NASA is considering September 23 and September 27 as possible launch dates for its Artemis 1 mission to the Moon, according to senior official Jim Free.
Two previous attempts were cancelled due to technical issues with the massive Space Launch System rocket, including a fuel leak.
The launch window for the 23rd will open at 6:47am (1047 GMT), while the launch window for the 27th will open at 11:37am (1537 GMT), according to Free, associate administrator for the agency’s exploration systems development directorate.
The dates were chosen to avoid a clash with the DART mission, which will test the ability of a probe to divert an asteroid on September 26.
Both missions require use of an international array of antennas called the Deep Space Network.
However, the launch dates are still contingent on NASA receiving a special waiver to avoid retesting batteries on an emergency flight system, which is used to destroy the rocket if it deviates from its designated range and lands in a populated area.
If the waiver is not granted, the rocket will have to be wheeled back to its assembly building, causing the timeline to be pushed back several weeks.
Mike Bolger, exploration ground systems manager, added that teams were working to replace seals to fix the hydrogen leak issue, which could be finished by the end of Thursday, paving the way for a tanking test on September 17.
The Artemis 1 space mission aims to test both the SLS and the unmanned Orion capsule that sits atop it in preparation for future Moon-bound missions with humans aboard.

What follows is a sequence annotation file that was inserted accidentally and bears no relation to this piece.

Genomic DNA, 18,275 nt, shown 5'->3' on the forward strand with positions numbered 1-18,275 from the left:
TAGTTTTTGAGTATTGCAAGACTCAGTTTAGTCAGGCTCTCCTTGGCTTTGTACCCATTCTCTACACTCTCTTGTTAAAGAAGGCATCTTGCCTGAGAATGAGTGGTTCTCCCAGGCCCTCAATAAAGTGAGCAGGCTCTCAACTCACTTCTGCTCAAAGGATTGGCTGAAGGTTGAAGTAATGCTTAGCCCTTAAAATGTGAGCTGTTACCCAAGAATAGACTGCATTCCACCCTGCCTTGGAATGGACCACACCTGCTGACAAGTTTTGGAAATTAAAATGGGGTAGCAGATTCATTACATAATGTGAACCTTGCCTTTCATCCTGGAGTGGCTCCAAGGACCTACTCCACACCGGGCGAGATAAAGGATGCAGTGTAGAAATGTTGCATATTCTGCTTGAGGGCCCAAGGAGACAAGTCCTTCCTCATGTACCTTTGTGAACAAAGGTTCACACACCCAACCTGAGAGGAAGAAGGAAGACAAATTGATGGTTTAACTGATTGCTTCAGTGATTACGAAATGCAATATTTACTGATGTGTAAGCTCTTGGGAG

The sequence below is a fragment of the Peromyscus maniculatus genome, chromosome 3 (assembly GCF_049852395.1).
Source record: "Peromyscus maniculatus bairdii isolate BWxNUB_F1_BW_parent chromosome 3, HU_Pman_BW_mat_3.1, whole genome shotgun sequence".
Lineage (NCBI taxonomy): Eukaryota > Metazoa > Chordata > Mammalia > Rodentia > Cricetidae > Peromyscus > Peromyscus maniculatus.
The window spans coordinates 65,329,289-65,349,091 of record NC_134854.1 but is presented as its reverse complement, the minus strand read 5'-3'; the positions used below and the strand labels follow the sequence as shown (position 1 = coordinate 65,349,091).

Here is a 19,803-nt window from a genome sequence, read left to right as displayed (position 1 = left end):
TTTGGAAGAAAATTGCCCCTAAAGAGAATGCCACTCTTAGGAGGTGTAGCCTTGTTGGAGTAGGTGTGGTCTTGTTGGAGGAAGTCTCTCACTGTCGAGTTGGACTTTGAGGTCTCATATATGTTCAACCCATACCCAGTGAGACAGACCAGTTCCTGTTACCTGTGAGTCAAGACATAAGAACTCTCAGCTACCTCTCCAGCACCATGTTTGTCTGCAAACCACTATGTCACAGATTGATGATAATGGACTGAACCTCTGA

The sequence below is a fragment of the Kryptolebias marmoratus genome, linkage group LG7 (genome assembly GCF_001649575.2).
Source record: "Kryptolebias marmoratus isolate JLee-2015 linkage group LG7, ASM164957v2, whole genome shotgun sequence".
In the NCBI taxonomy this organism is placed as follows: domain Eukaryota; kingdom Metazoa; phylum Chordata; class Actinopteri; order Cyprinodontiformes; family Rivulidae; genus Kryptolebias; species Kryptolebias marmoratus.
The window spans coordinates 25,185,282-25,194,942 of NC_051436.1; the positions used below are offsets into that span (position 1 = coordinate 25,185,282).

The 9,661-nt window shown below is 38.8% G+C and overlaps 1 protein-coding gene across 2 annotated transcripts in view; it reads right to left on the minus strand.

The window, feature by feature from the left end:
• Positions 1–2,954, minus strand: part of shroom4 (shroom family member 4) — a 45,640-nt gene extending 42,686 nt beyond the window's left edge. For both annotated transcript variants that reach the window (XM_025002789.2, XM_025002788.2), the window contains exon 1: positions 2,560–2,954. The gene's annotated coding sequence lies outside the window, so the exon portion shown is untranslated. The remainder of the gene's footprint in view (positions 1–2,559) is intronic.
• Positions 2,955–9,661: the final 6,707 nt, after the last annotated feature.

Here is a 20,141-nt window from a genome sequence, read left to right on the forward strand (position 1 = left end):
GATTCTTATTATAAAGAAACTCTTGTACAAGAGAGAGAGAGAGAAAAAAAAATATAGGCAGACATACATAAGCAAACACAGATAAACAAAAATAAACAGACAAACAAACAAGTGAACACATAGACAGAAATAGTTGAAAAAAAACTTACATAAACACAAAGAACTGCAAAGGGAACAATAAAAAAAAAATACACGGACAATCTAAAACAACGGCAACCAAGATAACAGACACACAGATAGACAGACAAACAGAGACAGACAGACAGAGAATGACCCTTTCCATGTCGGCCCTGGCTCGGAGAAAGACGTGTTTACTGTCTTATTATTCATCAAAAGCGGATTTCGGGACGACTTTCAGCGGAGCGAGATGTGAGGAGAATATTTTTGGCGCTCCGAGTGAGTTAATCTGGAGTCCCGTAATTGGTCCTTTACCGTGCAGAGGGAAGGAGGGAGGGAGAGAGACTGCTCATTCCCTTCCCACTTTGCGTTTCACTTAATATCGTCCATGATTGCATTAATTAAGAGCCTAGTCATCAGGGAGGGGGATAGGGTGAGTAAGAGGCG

The spacecraft will take several days to reach the Moon after launch, flying around 60 miles (100 kilometres) at its closest approach.
The capsule’s engines will be fired to reach a distant retrograde orbit (DRO) of 40,000 miles beyond the Moon, a record for a spacecraft designed to carry humans.
The trip is expected to last several weeks, with one of the main goals being to test the capsule’s heat shield, which is the largest ever built at 16 feet (5 metres) in diameter.
Artemis is named after the Greek god Apollo’s twin sister, after whom the first Moon missions were named.
The following mission, Artemis 2, will send astronauts to the Moon without landing on its surface, while the third, scheduled for the mid-2020s, will place the first woman and person of color on lunar soil.
NASA plans to build a lunar space station called Gateway and maintain a sustained presence on the Moon in order to learn how to survive extremely long space missions in preparation for a mission to Mars in the 2030s.